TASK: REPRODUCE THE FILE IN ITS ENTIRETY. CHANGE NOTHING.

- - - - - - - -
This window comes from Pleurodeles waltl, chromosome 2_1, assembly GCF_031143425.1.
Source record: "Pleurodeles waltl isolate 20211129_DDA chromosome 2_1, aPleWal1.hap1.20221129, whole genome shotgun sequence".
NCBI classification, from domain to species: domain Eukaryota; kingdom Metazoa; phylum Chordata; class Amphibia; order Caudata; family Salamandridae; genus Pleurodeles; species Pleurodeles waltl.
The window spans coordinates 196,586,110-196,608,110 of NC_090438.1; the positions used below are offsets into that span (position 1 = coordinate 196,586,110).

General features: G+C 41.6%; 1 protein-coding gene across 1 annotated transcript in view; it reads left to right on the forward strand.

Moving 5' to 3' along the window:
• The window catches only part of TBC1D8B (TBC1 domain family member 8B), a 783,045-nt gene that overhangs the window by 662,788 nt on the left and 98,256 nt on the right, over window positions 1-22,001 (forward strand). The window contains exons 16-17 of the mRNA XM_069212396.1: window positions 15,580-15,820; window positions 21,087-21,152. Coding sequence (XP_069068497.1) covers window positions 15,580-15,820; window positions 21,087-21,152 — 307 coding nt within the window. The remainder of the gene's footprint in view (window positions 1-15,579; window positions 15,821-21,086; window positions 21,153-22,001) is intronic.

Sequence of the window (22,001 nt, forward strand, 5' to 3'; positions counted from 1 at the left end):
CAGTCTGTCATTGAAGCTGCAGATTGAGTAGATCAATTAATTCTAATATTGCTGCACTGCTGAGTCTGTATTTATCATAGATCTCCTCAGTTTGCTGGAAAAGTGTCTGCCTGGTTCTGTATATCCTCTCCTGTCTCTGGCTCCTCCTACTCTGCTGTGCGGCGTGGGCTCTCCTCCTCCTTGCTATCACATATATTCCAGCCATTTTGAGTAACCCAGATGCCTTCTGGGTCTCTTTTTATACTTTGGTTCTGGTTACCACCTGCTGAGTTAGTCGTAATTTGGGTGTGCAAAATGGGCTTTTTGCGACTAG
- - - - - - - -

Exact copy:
This window comes from Pleurodeles waltl, chromosome 2_1, assembly GCF_031143425.1.
Source record: "Pleurodeles waltl isolate 20211129_DDA chromosome 2_1, aPleWal1.hap1.20221129, whole genome shotgun sequence".
NCBI classification, from domain to species: domain Eukaryota; kingdom Metazoa; phylum Chordata; class Amphibia; order Caudata; family Salamandridae; genus Pleurodeles; species Pleurodeles waltl.
The window spans coordinates 196,586,110-196,608,110 of NC_090438.1; the positions used below are offsets into that span (position 1 = coordinate 196,586,110).

General features: G+C 41.6%; 1 protein-coding gene across 1 annotated transcript in view; it reads left to right on the forward strand.

Moving 5' to 3' along the window:
• The window catches only part of TBC1D8B (TBC1 domain family member 8B), a 783,045-nt gene that overhangs the window by 662,788 nt on the left and 98,256 nt on the right, over window positions 1-22,001 (forward strand). The window contains exons 16-17 of the mRNA XM_069212396.1: window positions 15,580-15,820; window positions 21,087-21,152. Coding sequence (XP_069068497.1) covers window positions 15,580-15,820; window positions 21,087-21,152 — 307 coding nt within the window. The remainder of the gene's footprint in view (window positions 1-15,579; window positions 15,821-21,086; window positions 21,153-22,001) is intronic.

Sequence of the window (22,001 nt, forward strand, 5' to 3'; positions counted from 1 at the left end):
CAGTCTGTCATTGAAGCTGCAGATTGAGTAGATCAATTAATTCTAATATTGCTGCACTGCTGAGTCTGTATTTATCATAGATCTCCTCAGTTTGCTGGAAAAGTGTCTGCCTGGTTCTGTATATCCTCTCCTGTCTCTGGCTCCTCCTACTCTGCTGTGCGGCGTGGGCTCTCCTCCTCCTTGCTATCACATATATTCCAGCCATTTTGAGTAACCCAGATGCCTTCTGGGTCTCTTTTTATACTTTGGTTCTGGTTACCACCTGCTGAGTTAGTCGTAATTTGGGTGTGCAAAATGGGCTTTTTGCGACTAG